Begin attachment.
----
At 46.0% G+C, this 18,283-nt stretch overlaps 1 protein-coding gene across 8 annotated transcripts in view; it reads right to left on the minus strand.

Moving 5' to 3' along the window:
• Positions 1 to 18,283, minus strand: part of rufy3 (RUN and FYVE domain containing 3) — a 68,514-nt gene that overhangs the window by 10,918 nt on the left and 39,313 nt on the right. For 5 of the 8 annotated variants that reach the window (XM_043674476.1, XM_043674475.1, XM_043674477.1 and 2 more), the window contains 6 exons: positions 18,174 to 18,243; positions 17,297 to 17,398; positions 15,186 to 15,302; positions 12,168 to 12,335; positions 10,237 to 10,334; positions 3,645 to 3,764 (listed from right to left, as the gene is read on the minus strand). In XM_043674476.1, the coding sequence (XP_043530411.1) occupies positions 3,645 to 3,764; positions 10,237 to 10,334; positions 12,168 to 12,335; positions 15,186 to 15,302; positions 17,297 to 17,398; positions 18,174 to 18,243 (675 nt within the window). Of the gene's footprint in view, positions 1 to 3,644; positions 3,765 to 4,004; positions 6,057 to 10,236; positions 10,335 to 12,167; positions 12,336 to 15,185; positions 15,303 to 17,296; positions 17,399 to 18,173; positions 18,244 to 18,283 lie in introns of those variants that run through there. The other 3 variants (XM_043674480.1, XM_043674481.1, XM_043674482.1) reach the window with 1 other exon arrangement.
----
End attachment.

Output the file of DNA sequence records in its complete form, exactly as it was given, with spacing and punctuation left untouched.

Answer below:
At 46.0% G+C, this 18,283-nt stretch overlaps 1 protein-coding gene across 8 annotated transcripts in view; it reads right to left on the minus strand.

Moving 5' to 3' along the window:
• Positions 1 to 18,283, minus strand: part of rufy3 (RUN and FYVE domain containing 3) — a 68,514-nt gene that overhangs the window by 10,918 nt on the left and 39,313 nt on the right. For 5 of the 8 annotated variants that reach the window (XM_043674476.1, XM_043674475.1, XM_043674477.1 and 2 more), the window contains 6 exons: positions 18,174 to 18,243; positions 17,297 to 17,398; positions 15,186 to 15,302; positions 12,168 to 12,335; positions 10,237 to 10,334; positions 3,645 to 3,764 (listed from right to left, as the gene is read on the minus strand). In XM_043674476.1, the coding sequence (XP_043530411.1) occupies positions 3,645 to 3,764; positions 10,237 to 10,334; positions 12,168 to 12,335; positions 15,186 to 15,302; positions 17,297 to 17,398; positions 18,174 to 18,243 (675 nt within the window). Of the gene's footprint in view, positions 1 to 3,644; positions 3,765 to 4,004; positions 6,057 to 10,236; positions 10,335 to 12,167; positions 12,336 to 15,185; positions 15,303 to 17,296; positions 17,399 to 18,173; positions 18,244 to 18,283 lie in introns of those variants that run through there. The other 3 variants (XM_043674480.1, XM_043674481.1, XM_043674482.1) reach the window with 1 other exon arrangement.